Youth MPs to tackle community projects
As part of their one-year tenure, 100 national youth parliamentarians will be assigned to constituencies from which they are tasked with conceptualising and executing community-service project.
The project to be partially funded by the Government will also see the cohort of youngsters working alongside serving members of parliament.
This particular reform of the National Youth Parliament, according to State Minister for Education, Youth and Information, Floyd Green, will add substance to the Parliament, as the appointees will have a platform from which to engage youth islandwide and relay feedback to the Government.
"We want the youth parliamentarians to get a greater feel of what it really means to be a parliamentarian. We're not just moving towards the act of going to Parliament and presenting, but also that of serving in the community, which is really what a parliamentarian should be about, giving service and representing people," said Green, while noting that the appointees can engage partners during the nine-month period in which the project should be completed.
Up from 74 appointees last year, the group underwent an orientation/workshop at the University of Technology on Saturday, where they were given an overview of the youth parliament.
The youngsters also elected county chairpersons who will spearhead the projects throughout the three counties.
Green also pointed out that a strategic change to this year's programme is that the cohort will be afforded significantly more time before presenting in Parliament.
Last year's crop was appointed in September and made presentation at a sitting of Parliament in November.
Youth Parliament not symbolism, but substance - Green
The current batch of youth parliamentarians will be officially appointed on November 27, during an Investiture Ceremony at the Jamaica Conference Centre.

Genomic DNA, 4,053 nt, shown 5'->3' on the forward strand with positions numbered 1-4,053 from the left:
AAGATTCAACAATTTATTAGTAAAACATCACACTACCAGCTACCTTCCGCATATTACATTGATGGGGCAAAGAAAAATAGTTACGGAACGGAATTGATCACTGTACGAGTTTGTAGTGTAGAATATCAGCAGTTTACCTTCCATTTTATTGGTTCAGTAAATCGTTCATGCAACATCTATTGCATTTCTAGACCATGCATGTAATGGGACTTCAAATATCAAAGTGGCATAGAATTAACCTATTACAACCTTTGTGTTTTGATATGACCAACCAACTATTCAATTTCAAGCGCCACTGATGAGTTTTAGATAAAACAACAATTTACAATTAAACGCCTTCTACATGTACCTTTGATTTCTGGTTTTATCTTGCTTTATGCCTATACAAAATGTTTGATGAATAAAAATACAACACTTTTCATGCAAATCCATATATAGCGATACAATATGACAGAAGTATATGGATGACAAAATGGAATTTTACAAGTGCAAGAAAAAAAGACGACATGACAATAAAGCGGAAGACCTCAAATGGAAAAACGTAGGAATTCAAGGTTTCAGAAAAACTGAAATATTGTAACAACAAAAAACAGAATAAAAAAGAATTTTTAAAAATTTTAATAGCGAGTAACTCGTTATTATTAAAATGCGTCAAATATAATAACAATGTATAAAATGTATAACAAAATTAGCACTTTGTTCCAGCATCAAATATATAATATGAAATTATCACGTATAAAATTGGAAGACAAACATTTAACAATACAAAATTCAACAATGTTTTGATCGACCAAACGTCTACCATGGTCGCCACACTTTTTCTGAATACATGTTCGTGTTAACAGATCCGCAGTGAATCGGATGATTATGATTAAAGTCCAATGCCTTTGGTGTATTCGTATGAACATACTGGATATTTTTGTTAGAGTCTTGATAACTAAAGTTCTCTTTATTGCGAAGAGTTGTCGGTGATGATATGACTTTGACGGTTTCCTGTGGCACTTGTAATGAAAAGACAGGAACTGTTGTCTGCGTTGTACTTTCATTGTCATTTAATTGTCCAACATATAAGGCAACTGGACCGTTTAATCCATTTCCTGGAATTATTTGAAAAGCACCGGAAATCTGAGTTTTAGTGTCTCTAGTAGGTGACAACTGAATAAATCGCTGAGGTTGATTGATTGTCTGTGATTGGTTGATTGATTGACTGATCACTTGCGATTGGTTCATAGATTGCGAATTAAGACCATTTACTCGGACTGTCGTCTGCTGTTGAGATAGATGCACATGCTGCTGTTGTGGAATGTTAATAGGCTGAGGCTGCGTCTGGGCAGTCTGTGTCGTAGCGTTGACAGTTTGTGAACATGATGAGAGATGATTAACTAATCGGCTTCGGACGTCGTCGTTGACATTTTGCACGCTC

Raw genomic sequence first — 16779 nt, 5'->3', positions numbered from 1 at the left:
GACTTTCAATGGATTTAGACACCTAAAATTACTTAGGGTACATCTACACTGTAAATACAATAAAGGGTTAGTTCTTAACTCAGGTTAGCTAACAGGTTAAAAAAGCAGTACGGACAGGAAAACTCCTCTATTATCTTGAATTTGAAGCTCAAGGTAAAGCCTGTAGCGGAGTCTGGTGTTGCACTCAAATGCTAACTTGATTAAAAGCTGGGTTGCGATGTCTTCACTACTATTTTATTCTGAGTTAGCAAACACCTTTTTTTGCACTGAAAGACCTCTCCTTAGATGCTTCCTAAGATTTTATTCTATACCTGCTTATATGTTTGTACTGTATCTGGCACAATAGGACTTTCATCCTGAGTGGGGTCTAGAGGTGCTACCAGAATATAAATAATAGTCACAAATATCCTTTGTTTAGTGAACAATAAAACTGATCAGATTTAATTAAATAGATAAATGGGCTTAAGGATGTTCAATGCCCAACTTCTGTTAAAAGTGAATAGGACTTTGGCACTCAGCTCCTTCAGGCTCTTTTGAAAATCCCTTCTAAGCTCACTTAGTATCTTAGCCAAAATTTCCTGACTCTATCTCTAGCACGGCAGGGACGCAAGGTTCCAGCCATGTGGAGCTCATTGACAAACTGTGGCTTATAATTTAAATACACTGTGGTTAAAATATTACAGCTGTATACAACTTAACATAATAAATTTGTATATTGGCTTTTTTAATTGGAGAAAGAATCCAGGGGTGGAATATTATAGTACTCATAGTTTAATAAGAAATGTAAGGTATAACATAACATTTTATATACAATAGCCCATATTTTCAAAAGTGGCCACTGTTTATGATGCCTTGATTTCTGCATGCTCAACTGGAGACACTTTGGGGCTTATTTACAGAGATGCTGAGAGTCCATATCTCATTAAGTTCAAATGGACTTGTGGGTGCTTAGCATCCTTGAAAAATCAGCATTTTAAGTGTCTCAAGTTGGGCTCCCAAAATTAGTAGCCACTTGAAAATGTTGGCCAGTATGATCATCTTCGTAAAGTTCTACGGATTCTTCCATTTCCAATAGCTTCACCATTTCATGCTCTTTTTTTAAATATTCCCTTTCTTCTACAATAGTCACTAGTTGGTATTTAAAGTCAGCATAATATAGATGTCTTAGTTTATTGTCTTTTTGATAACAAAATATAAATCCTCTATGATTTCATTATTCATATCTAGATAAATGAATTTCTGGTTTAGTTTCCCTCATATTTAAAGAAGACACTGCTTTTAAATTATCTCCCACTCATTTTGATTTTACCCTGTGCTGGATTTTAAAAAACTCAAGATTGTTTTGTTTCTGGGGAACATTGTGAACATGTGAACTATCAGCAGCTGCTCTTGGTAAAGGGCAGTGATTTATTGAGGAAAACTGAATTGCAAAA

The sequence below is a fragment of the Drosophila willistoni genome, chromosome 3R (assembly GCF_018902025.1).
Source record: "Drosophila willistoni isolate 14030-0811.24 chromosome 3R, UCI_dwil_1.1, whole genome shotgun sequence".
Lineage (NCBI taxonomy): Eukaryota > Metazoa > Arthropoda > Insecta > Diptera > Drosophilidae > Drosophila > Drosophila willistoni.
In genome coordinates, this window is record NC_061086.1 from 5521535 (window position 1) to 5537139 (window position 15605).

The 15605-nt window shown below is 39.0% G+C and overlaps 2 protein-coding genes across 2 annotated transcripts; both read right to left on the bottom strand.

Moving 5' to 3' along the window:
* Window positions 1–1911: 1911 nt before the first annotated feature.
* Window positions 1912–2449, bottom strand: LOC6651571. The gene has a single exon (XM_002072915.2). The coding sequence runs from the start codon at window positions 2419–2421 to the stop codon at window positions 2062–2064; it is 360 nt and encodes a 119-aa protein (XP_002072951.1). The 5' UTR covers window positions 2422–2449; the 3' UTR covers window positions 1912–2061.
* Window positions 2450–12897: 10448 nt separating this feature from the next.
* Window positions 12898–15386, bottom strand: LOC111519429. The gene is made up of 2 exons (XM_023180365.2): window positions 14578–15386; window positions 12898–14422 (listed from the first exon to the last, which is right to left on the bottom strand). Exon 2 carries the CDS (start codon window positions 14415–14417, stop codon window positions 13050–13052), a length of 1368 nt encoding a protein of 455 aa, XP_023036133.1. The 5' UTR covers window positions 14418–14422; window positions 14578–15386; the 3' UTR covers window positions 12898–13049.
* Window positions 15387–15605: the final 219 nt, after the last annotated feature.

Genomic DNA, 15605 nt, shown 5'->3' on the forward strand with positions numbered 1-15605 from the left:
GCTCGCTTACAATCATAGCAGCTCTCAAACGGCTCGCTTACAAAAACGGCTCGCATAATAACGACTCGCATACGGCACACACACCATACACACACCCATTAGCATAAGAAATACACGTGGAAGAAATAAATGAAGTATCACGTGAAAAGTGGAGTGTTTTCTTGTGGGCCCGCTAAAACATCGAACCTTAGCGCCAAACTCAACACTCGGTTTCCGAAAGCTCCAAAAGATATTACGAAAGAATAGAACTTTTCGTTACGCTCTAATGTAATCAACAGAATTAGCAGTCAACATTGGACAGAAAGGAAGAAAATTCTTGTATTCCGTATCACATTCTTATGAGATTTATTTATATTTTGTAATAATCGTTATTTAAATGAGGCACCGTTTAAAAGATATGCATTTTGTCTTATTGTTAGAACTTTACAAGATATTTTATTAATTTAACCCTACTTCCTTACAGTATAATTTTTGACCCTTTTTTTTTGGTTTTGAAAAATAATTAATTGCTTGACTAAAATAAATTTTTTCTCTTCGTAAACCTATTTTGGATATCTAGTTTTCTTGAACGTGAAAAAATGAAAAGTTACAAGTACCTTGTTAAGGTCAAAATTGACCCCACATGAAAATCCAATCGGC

They will present to the Parliament in November 2018.
"One of the things we did pick up last year is that some of the good ideas were already being implemented and we believe that is because the parliamentarians never had as much time to delve into what the Government was doing," said state minister for education, youth and information, Floyd Green. "As such, they wouldn't have had the benefit of being able to critique what Government was doing in an effort to make it better or make suggestions that were not yet being considered. So, we wanted to develop a programme which would enable them to make a more fulsome presentation to the Parliament while also sharpening parliamentary procedure skills, research on the relevant topics, and also strengthen their public speaking," Green explained, while indicating that last year's presentation had merits.
"At the ceremony this year, I plan to outline some of the proposals that came from the previous Parliament because they have impacted Government. So, for us, it's definitely not symbolism but substance," Green added.